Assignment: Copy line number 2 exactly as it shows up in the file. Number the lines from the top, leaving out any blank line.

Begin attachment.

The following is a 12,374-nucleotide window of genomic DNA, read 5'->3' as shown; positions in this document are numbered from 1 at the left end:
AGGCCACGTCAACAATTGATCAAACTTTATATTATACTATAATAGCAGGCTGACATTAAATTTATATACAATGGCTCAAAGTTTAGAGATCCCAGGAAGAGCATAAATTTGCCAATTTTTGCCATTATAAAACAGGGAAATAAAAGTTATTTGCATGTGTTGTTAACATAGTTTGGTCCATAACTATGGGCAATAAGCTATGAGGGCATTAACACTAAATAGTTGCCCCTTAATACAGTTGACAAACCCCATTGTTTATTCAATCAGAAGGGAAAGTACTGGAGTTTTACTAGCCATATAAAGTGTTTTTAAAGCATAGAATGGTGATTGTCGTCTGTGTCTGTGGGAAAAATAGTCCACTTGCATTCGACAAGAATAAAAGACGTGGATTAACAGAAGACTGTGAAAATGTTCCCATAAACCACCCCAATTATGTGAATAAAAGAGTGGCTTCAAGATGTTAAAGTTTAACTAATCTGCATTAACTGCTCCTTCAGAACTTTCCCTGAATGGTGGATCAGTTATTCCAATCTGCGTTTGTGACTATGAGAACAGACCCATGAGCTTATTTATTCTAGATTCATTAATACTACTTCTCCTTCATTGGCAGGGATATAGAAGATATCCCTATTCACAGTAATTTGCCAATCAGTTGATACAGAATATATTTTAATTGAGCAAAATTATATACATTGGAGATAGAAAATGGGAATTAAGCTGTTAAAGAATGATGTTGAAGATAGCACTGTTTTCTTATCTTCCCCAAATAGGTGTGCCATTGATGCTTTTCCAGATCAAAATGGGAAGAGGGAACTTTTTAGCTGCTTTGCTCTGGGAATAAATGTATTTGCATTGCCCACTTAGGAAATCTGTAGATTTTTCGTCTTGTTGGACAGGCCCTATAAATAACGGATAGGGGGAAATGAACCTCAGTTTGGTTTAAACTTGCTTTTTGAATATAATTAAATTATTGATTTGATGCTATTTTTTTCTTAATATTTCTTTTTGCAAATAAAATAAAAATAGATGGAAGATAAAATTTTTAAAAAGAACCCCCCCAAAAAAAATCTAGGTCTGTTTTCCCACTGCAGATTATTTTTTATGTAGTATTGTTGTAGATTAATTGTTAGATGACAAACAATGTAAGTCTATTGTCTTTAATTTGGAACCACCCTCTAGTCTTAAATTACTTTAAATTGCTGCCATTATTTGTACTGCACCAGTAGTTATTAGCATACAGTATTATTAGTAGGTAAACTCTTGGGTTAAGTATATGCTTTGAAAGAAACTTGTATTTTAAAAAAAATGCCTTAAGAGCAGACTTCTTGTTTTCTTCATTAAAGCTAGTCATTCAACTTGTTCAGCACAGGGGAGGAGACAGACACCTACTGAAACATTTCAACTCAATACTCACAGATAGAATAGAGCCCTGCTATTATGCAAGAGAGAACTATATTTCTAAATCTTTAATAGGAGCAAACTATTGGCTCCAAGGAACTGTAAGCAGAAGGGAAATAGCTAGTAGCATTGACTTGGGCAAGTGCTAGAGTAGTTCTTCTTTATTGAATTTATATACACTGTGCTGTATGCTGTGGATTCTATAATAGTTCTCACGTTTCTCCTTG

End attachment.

AGGCCACGTCAACAATTGATCAAACTTTATATTATACTATAATAGCAGGCTGACATTAAATTTATATACAATGGCTCAAAGTTTAGAGATCCCAGGAAGAGCATAAATTTGCCAATTTTTGCCATTATAAAACAGGGAAATAAAAGTTATTTGCATGTGTTGTTAACATAGTTTGGTCCATAACTATGGGCAATAAGCTATGAGGGCATTAACACTAAATAGTTGCCCCTTAATACAGTTGACAAACCCCATTGTTTATTCAATCAGAAGGGAAAGTACTGGAGTTTTACTAGCCATATAAAGTGTTTTTAAAGCATAGAATGGTGATTGTCGTCTGTGTCTGTGGGAAAAATAGTCCACTTGCATTCGACAAGAATAAAAGACGTGGATTAACAGAAGACTGTGAAAATGTTCCCATAAACCACCCCAATTATGTGAATAAAAGAGTGGCTTCAAGATGTTAAAGTTTAACTAATCTGCATTAACTGCTCCTTCAGAACTTTCCCTGAATGGTGGATCAGTTATTCCAATCTGCGTTTGTGACTATGAGAACAGACCCATGAGCTTATTTATTCTAGATTCATTAATACTACTTCTCCTTCATTGGCAGGGATATAGAAGATATCCCTATTCACAGTAATTTGCCAATCAGTTGATACAGAATATATTTTAATTGAGCAAAATTATATACATTGGAGATAGAAAATGGGAATTAAGCTGTTAAAGAATGATGTTGAAGATAGCACTGTTTTCTTATCTTCCCCAAATAGGTGTGCCATTGATGCTTTTCCAGATCAAAATGGGAAGAGGGAACTTTTTAGCTGCTTTGCTCTGGGAATAAATGTATTTGCATTGCCCACTTAGGAAATCTGTAGATTTTTCGTCTTGTTGGACAGGCCCTATAAATAACGGATAGGGGGAAATGAACCTCAGTTTGGTTTAAACTTGCTTTTTGAATATAATTAAATTATTGATTTGATGCTATTTTTTTCTTAATATTTCTTTTTGCAAATAAAATAAAAATAGATGGAAGATAAAATTTTTAAAAAGAACCCCCCCAAAAAAAATCTAGGTCTGTTTTCCCACTGCAGATTATTTTTTATGTAGTATTGTTGTAGATTAATTGTTAGATGACAAACAATGTAAGTCTATTGTCTTTAATTTGGAACCACCCTCTAGTCTTAAATTACTTTAAATTGCTGCCATTATTTGTACTGCACCAGTAGTTATTAGCATACAGTATTATTAGTAGGTAAACTCTTGGGTTAAGTATATGCTTTGAAAGAAACTTGTATTTTAAAAAAAATGCCTTAAGAGCAGACTTCTTGTTTTCTTCATTAAAGCTAGTCATTCAACTTGTTCAGCACAGGGGAGGAGACAGACACCTACTGAAACATTTCAACTCAATACTCACAGATAGAATAGAGCCCTGCTATTATGCAAGAGAGAACTATATTTCTAAATCTTTAATAGGAGCAAACTATTGGCTCCAAGGAACTGTAAGCAGAAGGGAAATAGCTAGTAGCATTGACTTGGGCAAGTGCTAGAGTAGTTCTTCTTTATTGAATTTATATACACTGTGCTGTATGCTGTGGATTCTATAATAGTTCTCACGTTTCTCCTTG